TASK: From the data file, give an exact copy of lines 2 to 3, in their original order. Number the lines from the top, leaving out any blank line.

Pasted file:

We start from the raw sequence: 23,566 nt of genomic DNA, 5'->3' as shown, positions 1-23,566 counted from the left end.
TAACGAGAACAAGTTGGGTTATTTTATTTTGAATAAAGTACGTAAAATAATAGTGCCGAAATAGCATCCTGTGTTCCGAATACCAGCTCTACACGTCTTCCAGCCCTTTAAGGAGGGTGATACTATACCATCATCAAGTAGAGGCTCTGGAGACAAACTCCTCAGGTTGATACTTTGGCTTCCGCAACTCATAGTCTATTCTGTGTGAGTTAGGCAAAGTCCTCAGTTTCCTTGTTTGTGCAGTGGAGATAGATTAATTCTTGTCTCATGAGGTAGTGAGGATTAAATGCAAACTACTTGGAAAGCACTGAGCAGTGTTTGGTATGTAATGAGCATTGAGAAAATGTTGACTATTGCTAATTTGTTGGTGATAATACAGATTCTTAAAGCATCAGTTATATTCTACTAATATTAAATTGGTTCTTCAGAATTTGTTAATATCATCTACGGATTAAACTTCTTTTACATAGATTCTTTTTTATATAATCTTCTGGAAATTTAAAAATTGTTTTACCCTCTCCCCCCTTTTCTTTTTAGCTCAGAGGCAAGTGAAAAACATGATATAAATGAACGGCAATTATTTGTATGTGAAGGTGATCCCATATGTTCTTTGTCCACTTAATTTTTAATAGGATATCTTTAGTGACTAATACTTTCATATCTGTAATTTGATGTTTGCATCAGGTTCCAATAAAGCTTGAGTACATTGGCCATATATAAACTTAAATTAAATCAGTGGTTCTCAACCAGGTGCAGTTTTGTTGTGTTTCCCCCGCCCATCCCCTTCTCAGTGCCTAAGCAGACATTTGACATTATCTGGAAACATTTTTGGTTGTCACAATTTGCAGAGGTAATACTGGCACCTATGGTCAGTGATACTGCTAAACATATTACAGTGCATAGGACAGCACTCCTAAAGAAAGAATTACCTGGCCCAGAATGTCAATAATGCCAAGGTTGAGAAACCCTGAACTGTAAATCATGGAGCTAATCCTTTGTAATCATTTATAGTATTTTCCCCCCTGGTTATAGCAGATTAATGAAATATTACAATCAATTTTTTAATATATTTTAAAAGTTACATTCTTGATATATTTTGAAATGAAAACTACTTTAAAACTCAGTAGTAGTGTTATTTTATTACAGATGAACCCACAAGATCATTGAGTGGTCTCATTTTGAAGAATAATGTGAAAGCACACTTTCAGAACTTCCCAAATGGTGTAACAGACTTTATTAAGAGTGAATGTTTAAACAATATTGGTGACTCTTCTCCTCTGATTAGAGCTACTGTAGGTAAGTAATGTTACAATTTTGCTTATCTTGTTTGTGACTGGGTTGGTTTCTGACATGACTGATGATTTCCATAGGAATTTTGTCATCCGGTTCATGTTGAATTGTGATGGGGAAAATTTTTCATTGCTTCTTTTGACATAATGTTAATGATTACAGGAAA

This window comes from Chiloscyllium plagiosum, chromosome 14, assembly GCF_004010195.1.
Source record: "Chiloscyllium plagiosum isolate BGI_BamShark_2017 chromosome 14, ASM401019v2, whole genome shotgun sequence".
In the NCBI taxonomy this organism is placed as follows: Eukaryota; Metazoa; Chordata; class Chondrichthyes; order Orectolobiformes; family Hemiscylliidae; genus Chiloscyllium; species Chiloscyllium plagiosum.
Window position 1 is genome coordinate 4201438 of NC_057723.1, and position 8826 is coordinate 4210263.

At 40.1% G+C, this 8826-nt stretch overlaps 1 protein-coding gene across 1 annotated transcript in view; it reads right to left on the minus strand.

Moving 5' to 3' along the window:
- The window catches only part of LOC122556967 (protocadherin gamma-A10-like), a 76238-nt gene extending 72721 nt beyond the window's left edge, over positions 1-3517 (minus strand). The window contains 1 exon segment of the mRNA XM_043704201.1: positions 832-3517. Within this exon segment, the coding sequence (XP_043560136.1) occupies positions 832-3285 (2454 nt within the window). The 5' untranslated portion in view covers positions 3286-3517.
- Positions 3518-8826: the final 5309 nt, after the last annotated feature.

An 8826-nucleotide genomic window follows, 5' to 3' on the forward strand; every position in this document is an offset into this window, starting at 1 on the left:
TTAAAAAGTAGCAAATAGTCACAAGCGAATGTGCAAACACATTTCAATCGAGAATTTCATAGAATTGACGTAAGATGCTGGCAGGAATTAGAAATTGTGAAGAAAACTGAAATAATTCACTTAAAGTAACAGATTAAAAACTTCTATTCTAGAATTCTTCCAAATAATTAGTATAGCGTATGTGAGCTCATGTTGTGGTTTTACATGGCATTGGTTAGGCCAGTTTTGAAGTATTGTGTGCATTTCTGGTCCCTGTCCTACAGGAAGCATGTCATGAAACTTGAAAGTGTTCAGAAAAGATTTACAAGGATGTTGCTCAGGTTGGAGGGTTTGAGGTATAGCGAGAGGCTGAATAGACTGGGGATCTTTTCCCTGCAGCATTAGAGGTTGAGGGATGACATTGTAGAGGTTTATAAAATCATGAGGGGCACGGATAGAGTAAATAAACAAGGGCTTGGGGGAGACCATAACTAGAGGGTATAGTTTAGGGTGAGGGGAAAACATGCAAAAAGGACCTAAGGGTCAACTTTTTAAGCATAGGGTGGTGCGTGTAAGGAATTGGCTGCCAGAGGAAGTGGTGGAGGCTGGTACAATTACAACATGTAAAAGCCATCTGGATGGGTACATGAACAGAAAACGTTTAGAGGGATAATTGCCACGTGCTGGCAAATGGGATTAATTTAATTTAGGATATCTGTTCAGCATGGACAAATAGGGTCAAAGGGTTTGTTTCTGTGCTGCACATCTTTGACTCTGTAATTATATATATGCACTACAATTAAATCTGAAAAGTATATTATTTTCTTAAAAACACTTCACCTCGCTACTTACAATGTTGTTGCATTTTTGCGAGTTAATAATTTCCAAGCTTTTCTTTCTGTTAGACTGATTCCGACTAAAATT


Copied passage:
TAACGAGAACAAGTTGGGTTATTTTATTTTGAATAAAGTACGTAAAATAATAGTGCCGAAATAGCATCCTGTGTTCCGAATACCAGCTCTACACGTCTTCCAGCCCTTTAAGGAGGGTGATACTATACCATCATCAAGTAGAGGCTCTGGAGACAAACTCCTCAGGTTGATACTTTGGCTTCCGCAACTCATAGTCTATTCTGTGTGAGTTAGGCAAAGTCCTCAGTTTCCTTGTTTGTGCAGTGGAGATAGATTAATTCTTGTCTCATGAGGTAGTGAGGATTAAATGCAAACTACTTGGAAAGCACTGAGCAGTGTTTGGTATGTAATGAGCATTGAGAAAATGTTGACTATTGCTAATTTGTTGGTGATAATACAGATTCTTAAAGCATCAGTTATATTCTACTAATATTAAATTGGTTCTTCAGAATTTGTTAATATCATCTACGGATTAAACTTCTTTTACATAGATTCTTTTTTATATAATCTTCTGGAAATTTAAAAATTGTTTTACCCTCTCCCCCCTTTTCTTTTTAGCTCAGAGGCAAGTGAAAAACATGATATAAATGAACGGCAATTATTTGTATGTGAAGGTGATCCCATATGTTCTTTGTCCACTTAATTTTTAATAGGATATCTTTAGTGACTAATACTTTCATATCTGTAATTTGATGTTTGCATCAGGTTCCAATAAAGCTTGAGTACATTGGCCATATATAAACTTAAATTAAATCAGTGGTTCTCAACCAGGTGCAGTTTTGTTGTGTTTCCCCCGCCCATCCCCTTCTCAGTGCCTAAGCAGACATTTGACATTATCTGGAAACATTTTTGGTTGTCACAATTTGCAGAGGTAATACTGGCACCTATGGTCAGTGATACTGCTAAACATATTACAGTGCATAGGACAGCACTCCTAAAGAAAGAATTACCTGGCCCAGAATGTCAATAATGCCAAGGTTGAGAAACCCTGAACTGTAAATCATGGAGCTAATCCTTTGTAATCATTTATAGTATTTTCCCCCCTGGTTATAGCAGATTAATGAAATATTACAATCAATTTTTTAATATATTTTAAAAGTTACATTCTTGATATATTTTGAAATGAAAACTACTTTAAAACTCAGTAGTAGTGTTATTTTATTACAGATGAACCCACAAGATCATTGAGTGGTCTCATTTTGAAGAATAATGTGAAAGCACACTTTCAGAACTTCCCAAATGGTGTAACAGACTTTATTAAGAGTGAATGTTTAAACAATATTGGTGACTCTTCTCCTCTGATTAGAGCTACTGTAGGTAAGTAATGTTACAATTTTGCTTATCTTGTTTGTGACTGGGTTGGTTTCTGACATGACTGATGATTTCCATAGGAATTTTGTCATCCGGTTCATGTTGAATTGTGATGGGGAAAATTTTTCATTGCTTCTTTTGACATAATGTTAATGATTACAGGAAA

This window comes from Chiloscyllium plagiosum, chromosome 14, assembly GCF_004010195.1.